Whistle blown on football fans who booed anthem and waved Para flag
A senior member of the Irish Government has condemned fans who booed God Save The Queen before Northern Ireland's football match against the Republic.
Tanaoste Simon Coveney said he was "embarrassed" by the actions of "a small number of idiots".
The Irish national anthem was also booed by Northern Ireland fans.
Thursday night's game at the Aviva Stadium in Dublin finished in a 0-0 draw, but was overshadowed by boos and aggressive chants from some.
Jeers erupted when God Save The Queen was played as DUP leader Arlene Foster and Mr Coveney looked on.
Mr Coveney tweeted: "Embarrassed that a small number of idiots booed the National Anthem of @NorthernIreland tonight at Aviva. Competitive friendly, but Northern Ireland were our guests tonight in Dublin!"
And Irish Health Minister Simon Harris said their actions were "embarrassing and idiotic".
"I think it is highly regrettable. It was a minority, albeit a loud minority. But they were quite frankly idiots and it shouldn't have happened," he said.
A group of Republic fans were also heard chanting offensive songs in a bar before the game, including "You can shove your f****** poppy up your a***", "You're not Brazil, you're not a country, so go f*** your Union Jack" and "James McClean, he hates your f****** Queen".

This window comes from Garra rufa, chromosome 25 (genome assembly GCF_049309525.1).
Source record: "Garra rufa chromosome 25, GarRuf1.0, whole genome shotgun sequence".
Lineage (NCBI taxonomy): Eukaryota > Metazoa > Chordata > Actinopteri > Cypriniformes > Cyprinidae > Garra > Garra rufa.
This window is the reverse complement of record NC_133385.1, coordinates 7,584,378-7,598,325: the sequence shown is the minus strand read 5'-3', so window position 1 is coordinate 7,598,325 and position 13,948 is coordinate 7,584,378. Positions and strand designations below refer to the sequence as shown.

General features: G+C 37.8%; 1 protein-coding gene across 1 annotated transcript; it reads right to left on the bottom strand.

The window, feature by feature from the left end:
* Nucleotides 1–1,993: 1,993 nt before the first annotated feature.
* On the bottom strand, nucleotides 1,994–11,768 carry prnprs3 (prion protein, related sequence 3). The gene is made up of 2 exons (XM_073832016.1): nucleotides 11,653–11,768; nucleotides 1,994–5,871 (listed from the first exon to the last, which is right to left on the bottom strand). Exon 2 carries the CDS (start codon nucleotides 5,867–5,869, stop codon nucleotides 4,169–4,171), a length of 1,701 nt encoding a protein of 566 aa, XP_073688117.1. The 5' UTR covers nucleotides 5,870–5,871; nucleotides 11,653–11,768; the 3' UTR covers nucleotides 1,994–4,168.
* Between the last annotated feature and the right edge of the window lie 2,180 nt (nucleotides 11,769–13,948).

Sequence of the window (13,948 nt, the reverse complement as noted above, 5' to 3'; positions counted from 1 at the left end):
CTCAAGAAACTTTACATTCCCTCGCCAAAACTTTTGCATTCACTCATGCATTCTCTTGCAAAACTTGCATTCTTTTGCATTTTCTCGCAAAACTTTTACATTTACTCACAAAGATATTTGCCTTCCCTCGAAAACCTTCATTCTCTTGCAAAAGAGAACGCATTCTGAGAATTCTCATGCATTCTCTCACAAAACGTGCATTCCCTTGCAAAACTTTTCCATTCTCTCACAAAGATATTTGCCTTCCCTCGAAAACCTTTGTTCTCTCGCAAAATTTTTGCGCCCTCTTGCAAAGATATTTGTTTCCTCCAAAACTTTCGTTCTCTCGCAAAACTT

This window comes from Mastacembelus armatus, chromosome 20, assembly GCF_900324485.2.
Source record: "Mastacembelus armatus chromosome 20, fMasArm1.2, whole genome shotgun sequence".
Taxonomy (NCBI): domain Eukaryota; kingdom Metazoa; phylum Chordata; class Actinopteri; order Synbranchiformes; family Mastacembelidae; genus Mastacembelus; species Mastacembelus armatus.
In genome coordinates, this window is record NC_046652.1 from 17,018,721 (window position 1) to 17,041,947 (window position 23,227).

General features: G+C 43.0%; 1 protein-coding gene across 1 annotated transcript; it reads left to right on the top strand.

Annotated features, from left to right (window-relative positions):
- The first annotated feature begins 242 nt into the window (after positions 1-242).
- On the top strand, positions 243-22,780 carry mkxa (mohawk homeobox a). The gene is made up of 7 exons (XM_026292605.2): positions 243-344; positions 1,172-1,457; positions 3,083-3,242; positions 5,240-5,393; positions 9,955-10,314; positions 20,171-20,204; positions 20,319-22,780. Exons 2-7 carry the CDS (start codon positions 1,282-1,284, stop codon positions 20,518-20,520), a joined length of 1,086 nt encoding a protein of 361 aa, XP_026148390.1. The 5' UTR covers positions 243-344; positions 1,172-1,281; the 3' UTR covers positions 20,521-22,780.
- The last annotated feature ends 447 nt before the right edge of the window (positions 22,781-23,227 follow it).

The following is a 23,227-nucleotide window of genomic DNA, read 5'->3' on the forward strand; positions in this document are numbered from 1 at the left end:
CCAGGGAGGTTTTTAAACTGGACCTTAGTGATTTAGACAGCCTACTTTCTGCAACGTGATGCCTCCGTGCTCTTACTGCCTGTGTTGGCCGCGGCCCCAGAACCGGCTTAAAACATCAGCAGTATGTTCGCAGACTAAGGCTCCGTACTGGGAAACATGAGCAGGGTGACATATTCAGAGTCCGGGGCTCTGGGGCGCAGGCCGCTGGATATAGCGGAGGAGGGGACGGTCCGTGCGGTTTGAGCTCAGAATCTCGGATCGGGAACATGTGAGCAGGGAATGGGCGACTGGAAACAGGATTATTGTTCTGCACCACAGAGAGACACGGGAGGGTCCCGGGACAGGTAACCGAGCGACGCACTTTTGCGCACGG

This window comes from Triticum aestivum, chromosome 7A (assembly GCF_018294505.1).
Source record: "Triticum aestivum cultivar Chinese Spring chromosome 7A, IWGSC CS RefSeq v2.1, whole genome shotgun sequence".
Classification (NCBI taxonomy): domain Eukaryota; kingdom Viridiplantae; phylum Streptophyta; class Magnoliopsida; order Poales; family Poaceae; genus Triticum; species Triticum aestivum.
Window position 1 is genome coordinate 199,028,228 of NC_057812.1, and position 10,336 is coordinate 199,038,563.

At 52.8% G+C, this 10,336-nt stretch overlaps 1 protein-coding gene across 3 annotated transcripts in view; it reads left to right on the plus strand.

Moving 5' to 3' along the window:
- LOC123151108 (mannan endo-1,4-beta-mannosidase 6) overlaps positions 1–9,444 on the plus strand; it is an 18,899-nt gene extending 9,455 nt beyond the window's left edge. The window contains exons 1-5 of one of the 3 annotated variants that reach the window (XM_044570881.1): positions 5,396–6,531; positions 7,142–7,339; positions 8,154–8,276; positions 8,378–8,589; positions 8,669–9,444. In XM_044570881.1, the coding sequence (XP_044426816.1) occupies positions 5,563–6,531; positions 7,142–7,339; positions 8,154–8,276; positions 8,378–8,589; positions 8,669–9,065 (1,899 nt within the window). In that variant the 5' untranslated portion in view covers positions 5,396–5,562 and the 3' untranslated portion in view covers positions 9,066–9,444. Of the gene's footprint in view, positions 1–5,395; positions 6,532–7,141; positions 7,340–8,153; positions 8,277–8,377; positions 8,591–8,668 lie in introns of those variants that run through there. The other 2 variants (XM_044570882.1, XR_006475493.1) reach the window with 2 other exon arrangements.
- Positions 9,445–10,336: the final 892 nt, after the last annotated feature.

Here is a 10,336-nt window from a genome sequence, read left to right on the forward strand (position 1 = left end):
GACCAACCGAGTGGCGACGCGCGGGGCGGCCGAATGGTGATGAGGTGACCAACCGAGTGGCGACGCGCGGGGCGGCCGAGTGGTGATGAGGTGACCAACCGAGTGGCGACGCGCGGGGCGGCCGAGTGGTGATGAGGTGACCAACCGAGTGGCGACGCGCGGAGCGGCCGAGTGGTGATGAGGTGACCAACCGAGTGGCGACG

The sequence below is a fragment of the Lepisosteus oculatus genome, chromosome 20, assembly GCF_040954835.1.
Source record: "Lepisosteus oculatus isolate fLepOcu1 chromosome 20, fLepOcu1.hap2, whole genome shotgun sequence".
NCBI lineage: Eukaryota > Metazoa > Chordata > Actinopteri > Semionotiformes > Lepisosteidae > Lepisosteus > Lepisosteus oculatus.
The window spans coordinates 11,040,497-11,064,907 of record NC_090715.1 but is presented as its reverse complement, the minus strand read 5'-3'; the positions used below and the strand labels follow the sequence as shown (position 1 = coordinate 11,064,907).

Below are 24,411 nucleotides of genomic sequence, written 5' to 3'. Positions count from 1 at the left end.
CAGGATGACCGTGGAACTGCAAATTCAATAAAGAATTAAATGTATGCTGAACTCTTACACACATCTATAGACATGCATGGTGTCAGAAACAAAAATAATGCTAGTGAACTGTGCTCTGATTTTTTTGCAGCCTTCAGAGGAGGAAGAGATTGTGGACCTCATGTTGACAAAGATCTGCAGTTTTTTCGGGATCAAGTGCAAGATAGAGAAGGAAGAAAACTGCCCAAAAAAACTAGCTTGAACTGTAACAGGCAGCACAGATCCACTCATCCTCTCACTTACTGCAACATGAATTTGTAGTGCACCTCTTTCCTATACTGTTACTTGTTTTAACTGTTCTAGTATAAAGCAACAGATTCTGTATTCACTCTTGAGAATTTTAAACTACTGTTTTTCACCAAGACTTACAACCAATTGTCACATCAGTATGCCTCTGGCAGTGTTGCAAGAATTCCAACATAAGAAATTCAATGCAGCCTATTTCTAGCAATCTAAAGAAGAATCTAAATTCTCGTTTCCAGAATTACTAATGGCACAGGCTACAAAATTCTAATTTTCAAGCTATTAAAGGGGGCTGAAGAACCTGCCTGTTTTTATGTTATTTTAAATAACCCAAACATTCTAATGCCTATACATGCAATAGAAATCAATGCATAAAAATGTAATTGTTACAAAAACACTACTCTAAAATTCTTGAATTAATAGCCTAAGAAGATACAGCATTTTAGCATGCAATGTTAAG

Gardai said there were a small number of skirmishes at the event, but no arrests were made.
Northern Ireland does not have an official national anthem, but plays God Save The Queen at football matches.
UUP MLA Doug Beattie said: "I think it's pretty simple - we should all show respect to a nation's national anthem.
"I stand and I would show my respect to the Irish national anthem as I do for any other country and I would expect people to do exactly the same for the UK's national anthem.
"I think those in the stadium are not indicative of the Irish people, I think it's just people in that stadium and maybe it's just football in general, I don't know.
"But each national anthem needs to be shown respect on sporting occasions like this and ordinarily it normally would. But I think this was not right, to be honest."
Meanwhile, there has been condemnation after images emerged showing a Northern Ireland fan on his way to the match waving a Parachute Regiment flag.
He was pictured with the purple flag of the regiment that killed 14 civilians on Bloody Sunday in 1972 and is being investigated over the Ballymurphy Massacre in 1971, when 10 people were shot dead. The image was branded "an absolute disgrace".
Some said it was a deliberate attempt to antagonise Republic supporters.